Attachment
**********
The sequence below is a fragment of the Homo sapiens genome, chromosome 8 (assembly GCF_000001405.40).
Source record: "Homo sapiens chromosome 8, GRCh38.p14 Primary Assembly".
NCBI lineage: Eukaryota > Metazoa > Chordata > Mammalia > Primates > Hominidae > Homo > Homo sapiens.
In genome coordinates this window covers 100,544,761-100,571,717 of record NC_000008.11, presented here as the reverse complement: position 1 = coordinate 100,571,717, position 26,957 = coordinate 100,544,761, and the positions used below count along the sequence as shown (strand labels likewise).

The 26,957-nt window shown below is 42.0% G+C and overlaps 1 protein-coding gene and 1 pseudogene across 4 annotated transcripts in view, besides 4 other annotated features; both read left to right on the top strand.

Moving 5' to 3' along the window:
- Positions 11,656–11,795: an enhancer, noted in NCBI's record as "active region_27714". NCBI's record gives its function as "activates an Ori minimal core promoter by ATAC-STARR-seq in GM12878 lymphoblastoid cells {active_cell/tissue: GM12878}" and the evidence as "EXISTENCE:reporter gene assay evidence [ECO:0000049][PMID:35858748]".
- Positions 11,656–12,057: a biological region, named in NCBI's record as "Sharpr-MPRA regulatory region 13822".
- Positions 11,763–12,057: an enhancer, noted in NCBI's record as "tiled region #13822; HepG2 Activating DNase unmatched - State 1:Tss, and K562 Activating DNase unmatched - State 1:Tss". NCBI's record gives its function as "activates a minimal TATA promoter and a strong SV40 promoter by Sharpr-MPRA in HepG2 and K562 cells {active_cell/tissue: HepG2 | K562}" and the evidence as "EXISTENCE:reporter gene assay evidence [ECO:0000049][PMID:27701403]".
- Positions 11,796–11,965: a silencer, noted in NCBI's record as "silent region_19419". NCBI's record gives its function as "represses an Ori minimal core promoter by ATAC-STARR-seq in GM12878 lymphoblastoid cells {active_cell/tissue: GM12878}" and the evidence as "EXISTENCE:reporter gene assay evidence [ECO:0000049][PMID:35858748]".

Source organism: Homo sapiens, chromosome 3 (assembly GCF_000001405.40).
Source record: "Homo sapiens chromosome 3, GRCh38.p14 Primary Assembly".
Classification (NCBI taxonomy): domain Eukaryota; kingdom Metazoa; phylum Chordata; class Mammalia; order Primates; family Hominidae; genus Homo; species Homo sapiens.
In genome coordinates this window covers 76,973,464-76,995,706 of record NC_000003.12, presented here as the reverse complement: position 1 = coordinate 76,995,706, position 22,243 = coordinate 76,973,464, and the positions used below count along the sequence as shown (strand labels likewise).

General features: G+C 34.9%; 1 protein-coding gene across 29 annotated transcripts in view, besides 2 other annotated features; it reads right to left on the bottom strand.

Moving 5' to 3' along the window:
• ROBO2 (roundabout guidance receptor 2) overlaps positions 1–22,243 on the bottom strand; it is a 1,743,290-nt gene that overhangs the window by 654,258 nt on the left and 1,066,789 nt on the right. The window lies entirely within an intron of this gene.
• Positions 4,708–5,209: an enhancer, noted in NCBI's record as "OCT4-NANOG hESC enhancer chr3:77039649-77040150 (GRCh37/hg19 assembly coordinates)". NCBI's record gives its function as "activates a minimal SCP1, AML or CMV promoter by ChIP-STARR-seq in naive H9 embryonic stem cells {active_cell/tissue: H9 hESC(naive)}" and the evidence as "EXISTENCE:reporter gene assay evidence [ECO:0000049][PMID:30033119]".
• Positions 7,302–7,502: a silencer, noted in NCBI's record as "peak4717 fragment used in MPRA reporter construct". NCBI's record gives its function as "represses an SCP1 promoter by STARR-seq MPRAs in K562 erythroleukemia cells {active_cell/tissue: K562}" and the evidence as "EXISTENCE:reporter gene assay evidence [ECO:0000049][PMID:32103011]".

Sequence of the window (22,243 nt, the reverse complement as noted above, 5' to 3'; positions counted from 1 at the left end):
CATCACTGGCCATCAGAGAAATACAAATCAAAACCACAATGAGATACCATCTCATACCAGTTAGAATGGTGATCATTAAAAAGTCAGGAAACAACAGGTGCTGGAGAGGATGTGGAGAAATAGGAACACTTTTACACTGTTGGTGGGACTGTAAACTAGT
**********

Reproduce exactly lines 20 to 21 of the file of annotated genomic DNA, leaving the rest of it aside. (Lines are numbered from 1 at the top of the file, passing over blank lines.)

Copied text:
Sequence of the window (22,243 nt, the reverse complement as noted above, 5' to 3'; positions counted from 1 at the left end):
CATCACTGGCCATCAGAGAAATACAAATCAAAACCACAATGAGATACCATCTCATACCAGTTAGAATGGTGATCATTAAAAAGTCAGGAAACAACAGGTGCTGGAGAGGATGTGGAGAAATAGGAACACTTTTACACTGTTGGTGGGACTGTAAACTAGT